FLUGT – Refugee Museum of Denmark
- Oksbol, Denmark
- Bjarke Ingels (Partner-in-Charge), Ole Elkjær-Larsen (Partner-in-Charge), Finn Nørkjær (Partner-in-Charge), Frederik Lyng (Project Leader), Frederik Skou Jensen (Project Architect), Ákos Márk Horváth, Anders Holden Deleuran, Andy Coward, Anne Søby Nielsen, Cheng-Huang Lin, Danyu Zeng, David Zahle, Eddie Chiu Fai Can, Gabrielé Ubareviciute, Hanne Halvorsen, Høgni Laksafoss, Laura Wätte, Katrine Juul, Kim Lauer, Lone Fenger Albrechtsen, Lukas Molter, Mads Primdahl Rokkjær, Marius Tromholt-Richter, Michael James Kepke, Muhammad Mansoor-Awais, Nanna Gyldholm Møller, Nikolaos Romanos Tsokas, Oliver Siekierka, Peter Mortensen, Richard Garth Howis, Sascha Leth Rasmussen, Sofiia Rokmaniko, Tore Banke, Thor Larsen-Lechuga, Tomas Karl Ramstrand, Toni Mateu, Tristan Robert Harvey, Anne Katrine Sandstrøm, Barbora Hrmova, Giulia Frittoli, Jonathan Udemezue, Kristian Mousten, Ulla Hornsyld
- Johansson & Kalstrup, Tinker Imagineers, BIG Landscape
Located at the site of Denmark’s largest Refugee camp from World War II, FLUGT, gives a voice and a face to refugees worldwide and captures the universal challenges, emotions, spirit and stories shared by displaced humans. FLUGT is BIG’s second museum for Vardemuseerne: a local institution dedicated to archaeology, dissemination, and collection of historical knowledge about the region. BIG has adapted and extended one of the camp’s few remaining structures – a hospital building – into a 1,600 m2 museum.
At its peak, the camp became the fifth-largest city of Denmark at the time. Today, little of the camp in Oksbøl remains, but the story of arriving at the doorstep of a new country is as relevant as ever. The former hospital, which is transformed into FLUGT, is comprised of two elongated buildings. BIG has connected the two buildings architecturally and historically by adding a soft curve-shaped volume which brings 500 m2 of additional space to the museum and creates a welcoming structure, visible from afar.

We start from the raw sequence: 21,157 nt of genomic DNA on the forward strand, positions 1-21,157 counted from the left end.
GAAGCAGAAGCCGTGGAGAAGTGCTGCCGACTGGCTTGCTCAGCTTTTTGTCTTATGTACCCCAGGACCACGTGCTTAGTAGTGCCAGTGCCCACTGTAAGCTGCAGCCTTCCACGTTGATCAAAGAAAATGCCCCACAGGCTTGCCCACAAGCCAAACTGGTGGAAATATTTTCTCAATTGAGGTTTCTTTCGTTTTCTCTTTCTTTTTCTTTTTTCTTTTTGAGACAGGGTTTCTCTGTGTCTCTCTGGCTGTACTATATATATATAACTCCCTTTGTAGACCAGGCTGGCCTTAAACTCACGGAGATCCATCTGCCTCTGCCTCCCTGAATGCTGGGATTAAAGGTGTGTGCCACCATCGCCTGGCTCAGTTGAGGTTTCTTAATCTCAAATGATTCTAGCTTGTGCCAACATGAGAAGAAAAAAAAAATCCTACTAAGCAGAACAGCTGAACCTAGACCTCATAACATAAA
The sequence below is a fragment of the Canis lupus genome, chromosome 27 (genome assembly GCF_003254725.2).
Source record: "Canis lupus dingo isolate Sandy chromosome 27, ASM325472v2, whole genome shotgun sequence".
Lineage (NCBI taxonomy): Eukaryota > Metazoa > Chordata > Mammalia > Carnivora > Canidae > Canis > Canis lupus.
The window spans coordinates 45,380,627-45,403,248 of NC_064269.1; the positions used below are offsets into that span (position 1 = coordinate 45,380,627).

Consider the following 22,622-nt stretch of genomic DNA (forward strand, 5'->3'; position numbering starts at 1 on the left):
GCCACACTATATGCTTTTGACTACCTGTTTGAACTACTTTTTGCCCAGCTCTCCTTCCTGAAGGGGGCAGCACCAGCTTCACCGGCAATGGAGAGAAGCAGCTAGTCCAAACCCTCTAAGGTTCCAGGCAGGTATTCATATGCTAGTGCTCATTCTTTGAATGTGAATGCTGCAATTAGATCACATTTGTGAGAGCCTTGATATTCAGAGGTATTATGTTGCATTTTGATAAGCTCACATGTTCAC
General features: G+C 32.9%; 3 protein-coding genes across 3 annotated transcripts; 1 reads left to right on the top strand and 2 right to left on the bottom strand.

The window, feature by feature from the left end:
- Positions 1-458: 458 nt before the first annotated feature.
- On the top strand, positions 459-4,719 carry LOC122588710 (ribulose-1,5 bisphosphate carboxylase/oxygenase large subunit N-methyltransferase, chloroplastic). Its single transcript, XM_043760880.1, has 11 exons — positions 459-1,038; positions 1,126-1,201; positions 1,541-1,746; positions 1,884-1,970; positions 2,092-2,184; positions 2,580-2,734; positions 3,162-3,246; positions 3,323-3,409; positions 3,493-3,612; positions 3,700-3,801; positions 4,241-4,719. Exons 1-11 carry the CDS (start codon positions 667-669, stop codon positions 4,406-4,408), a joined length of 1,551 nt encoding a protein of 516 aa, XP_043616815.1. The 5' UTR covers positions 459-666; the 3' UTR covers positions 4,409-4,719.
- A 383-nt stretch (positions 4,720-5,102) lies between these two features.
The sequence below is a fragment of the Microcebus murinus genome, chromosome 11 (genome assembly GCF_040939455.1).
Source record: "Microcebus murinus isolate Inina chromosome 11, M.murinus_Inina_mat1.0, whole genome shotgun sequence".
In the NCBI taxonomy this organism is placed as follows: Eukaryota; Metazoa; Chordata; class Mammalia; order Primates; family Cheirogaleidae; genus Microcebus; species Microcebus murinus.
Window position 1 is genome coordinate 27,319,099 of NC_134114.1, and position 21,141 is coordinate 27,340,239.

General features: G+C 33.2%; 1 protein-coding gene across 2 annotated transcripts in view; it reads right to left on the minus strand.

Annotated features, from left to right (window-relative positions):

The curve is gently pulled towards the street to create an inviting arrival moment for the museum visitors. Clad in Corten steel, the structure feels at home along the red bricks of the former hospital buildings. From outside, the abstract volume welcomes visitors into what appears to be a closed entry hall. Upon entering, a floor-to-ceiling curved glass wall reveals a view of a sheltered green courtyard and the forest, where the refugee camp used to be. The courtyard lets light flow into the entry hall that functions as a lobby or a temporary exhibition space for guests to experience before continuing their journey into one of the museum wings.
The exhibition area in the north wing contains gallery spaces organized according to the original flow/circulation in the hospital. While most of the hospital room walls were torn down, some of the inside walls are kept intact and stabilized by three cross sections, creating larger exhibition spaces. The south wing features a flexible conference room, smaller exhibition spaces, cafe, and back of house functions with the same character and materiality as in the north wing: white walls and intersections covered in white painted wood boards oriented according to the angle ceiling line, as well as yellow bricks across the entire museum floor, connecting past and present structures.
In addition to preserving and reusing the hospital buildings for historical value, extending the lifespan of the existing structures supports BIG’s mission of reducing waste, conserving resources, and creating a smaller carbon footprint as it relates to materials manufacturing and transport.
The courtyard designed by BIG Landscape creates a peaceful sensory experience inside the museum as well as outside. A small mirror pool in the heart of the courtyard reflects the sky above it. Around the basin, heath planting known from the region emphasizes the identity of the area. Visitors leave the museum having experienced a part of an important place in Danish history, with a new perspective on the refugee experience.